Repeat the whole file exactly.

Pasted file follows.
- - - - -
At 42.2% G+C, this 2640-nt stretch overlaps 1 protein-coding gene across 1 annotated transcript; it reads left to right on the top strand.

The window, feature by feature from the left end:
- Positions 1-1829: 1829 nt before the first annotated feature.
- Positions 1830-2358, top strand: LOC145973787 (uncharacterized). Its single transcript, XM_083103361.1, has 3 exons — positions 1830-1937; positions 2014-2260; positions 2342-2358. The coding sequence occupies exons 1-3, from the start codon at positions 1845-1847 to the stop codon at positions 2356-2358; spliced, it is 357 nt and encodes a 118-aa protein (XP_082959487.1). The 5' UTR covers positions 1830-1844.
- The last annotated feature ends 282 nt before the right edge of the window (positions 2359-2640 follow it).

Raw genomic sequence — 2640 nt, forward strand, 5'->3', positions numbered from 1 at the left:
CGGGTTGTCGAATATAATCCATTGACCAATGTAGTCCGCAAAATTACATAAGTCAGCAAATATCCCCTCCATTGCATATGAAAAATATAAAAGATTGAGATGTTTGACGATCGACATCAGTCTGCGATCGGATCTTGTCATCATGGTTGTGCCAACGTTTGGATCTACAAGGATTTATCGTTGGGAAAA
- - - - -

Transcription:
At 42.2% G+C, this 2640-nt stretch overlaps 1 protein-coding gene across 1 annotated transcript; it reads left to right on the top strand.

The window, feature by feature from the left end:
- Positions 1-1829: 1829 nt before the first annotated feature.
- Positions 1830-2358, top strand: LOC145973787 (uncharacterized). Its single transcript, XM_083103361.1, has 3 exons — positions 1830-1937; positions 2014-2260; positions 2342-2358. The coding sequence occupies exons 1-3, from the start codon at positions 1845-1847 to the stop codon at positions 2356-2358; spliced, it is 357 nt and encodes a 118-aa protein (XP_082959487.1). The 5' UTR covers positions 1830-1844.
- The last annotated feature ends 282 nt before the right edge of the window (positions 2359-2640 follow it).

Raw genomic sequence — 2640 nt, forward strand, 5'->3', positions numbered from 1 at the left:
CGGGTTGTCGAATATAATCCATTGACCAATGTAGTCCGCAAAATTACATAAGTCAGCAAATATCCCCTCCATTGCATATGAAAAATATAAAAGATTGAGATGTTTGACGATCGACATCAGTCTGCGATCGGATCTTGTCATCATGGTTGTGCCAACGTTTGGATCTACAAGGATTTATCGTTGGGAAAA